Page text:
Table 3 summarizes all genotyped results. We analyzed two SNPs of the PSMA6 gene and one of the PSMA3 gene in our subjects by comparing the polymorphism frequency with that of the most common allele homozygote—defined as the most common allele in the reference Latvian population to be homozygous. PSMA3, PSMA6 c.-110C>A, and PSMA6 c.-8C>G SNPs showed no significant difference in frequency between the obese children and normal-weight controls, although a trend suggesting a relationship between PSMA3 polymorphisms and obesity was apparent.

Table 3: Genotype frequencies in the obese case group ( ) and non-obese control group ( ).

To examine possible differences in polymorphism frequency as a function of heritability, we divided our subjects into two subgroups, one comprising subjects with a family history of obesity ( ) and other consisting of those with no reported history of family obesity ( ). Comparing these two subgroups with each other (Table 2), no differences in anthropometric or clinical measurements were observed. While it could be claimed that the subgroup denying familial history of obesity appears less obese anthropometrically, the small number of subjects and the wide range of values (as denoted by large standard deviations) precluded statistical confirmation of this impression. As with the massed clinical parameters, no significant blood pressure differences were detected at any age between the subgroups with dissimilar history of familial obesity. Comparing each of these subgroups individually to the controls with respect to gene polymorphisms (Table 4), no differences in SNP frequency were found at either the PSMA6 (c.-110C>A) or PSMA6 (c.-8C>G) locus in either children’s subgroup, although a trend was detected in PSMA6 (c.-8C>G) polymorphism frequency differences in the subgroup denying familial obesity, in comparison to the controls. However, a highly significant difference was observed between the subjects affirming a family history of obesity and non-obese controls in SNP frequency at the PSMA3 locus ( ). PSMA3 polymorphisms were not significantly associated in the subjects denying a history of familial obesity.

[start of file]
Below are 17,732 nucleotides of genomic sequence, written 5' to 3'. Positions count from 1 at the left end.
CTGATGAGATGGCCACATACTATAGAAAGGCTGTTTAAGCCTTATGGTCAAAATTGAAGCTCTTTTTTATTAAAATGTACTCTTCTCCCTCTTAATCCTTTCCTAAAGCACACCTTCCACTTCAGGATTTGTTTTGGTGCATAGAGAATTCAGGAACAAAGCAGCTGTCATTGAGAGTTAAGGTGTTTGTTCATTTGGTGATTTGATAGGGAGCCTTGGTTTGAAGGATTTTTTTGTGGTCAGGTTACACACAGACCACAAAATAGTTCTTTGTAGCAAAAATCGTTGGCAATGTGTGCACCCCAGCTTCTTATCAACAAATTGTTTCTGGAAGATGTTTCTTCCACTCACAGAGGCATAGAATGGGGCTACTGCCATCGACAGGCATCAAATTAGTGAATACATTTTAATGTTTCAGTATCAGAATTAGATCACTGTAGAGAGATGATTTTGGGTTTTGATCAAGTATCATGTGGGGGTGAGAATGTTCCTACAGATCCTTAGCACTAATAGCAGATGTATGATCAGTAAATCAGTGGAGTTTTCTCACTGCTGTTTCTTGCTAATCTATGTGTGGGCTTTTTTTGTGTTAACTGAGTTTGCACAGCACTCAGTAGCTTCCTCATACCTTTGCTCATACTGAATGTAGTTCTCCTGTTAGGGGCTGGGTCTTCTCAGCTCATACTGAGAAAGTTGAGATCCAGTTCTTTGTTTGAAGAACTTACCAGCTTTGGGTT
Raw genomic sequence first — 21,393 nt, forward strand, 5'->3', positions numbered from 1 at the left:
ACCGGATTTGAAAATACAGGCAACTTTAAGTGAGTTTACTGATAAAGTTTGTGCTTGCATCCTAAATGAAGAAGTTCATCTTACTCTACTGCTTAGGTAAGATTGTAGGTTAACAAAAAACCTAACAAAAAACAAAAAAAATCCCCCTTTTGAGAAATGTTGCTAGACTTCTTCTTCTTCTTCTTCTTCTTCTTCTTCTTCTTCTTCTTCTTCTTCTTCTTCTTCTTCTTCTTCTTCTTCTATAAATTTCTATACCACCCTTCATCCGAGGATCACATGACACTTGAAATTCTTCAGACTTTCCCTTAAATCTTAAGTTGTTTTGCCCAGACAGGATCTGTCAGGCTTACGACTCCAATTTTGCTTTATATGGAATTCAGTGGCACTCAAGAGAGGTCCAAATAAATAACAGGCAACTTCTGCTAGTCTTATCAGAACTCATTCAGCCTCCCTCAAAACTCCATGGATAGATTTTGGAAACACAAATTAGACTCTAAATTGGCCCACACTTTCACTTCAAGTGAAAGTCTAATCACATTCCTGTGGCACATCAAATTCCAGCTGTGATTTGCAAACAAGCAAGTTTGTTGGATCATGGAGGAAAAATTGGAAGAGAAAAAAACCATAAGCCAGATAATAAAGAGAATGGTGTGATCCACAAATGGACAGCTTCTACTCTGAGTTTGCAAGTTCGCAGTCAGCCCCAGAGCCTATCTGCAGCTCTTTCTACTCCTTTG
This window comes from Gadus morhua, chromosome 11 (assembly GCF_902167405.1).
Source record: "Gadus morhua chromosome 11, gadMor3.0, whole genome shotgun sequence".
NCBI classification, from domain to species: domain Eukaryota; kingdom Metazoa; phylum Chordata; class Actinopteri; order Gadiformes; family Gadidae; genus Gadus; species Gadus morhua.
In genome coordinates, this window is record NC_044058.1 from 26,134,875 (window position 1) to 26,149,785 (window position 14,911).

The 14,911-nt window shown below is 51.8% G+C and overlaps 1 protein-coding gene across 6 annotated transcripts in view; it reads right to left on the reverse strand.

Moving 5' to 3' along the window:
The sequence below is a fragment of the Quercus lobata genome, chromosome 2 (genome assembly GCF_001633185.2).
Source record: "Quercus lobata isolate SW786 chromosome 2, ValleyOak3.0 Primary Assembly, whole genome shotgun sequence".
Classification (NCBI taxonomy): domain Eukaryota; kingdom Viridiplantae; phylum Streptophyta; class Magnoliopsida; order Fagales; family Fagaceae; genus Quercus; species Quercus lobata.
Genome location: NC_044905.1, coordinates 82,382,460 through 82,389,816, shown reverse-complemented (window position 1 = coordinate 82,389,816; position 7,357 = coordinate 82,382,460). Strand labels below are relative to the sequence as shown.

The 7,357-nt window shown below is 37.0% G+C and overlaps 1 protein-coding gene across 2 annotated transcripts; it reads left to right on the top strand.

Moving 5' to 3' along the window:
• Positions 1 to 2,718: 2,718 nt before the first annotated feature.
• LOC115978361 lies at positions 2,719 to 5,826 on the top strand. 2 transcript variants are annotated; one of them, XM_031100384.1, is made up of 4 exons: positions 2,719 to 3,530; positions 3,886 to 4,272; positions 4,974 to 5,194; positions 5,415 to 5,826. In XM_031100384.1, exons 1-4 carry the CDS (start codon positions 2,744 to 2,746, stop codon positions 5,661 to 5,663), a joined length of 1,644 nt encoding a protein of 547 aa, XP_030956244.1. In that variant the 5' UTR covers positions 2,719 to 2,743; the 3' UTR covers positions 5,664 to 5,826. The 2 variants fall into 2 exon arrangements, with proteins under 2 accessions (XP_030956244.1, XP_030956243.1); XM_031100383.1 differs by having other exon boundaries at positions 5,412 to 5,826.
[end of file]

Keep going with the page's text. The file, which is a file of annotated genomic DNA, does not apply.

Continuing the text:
Table 4: Genotype frequencies in obese children with (OB) and without (NOB) a family history of obesity.

While a significant association of SNPs with any of the other measured variables (i.e., age, height, weight, BMI, excess weight, waist circumference, hip circumference, waist-to-hip-ratio, glucose, c-peptide, insulin, cholesterol, triglycerides, LDL-cholesterol, or HDL-cholesterol) in the subjects was not observed, there was one notable exception. The mean values of low-density lipoprotein cholesterol in the obese subjects were significantly different ( ) among the three genotypes (GG =  mmol/L, GA =  mmol/L, and AA =  mmol/L) at the PSMA3 locus irrespective of family obesity history.

4. Discussion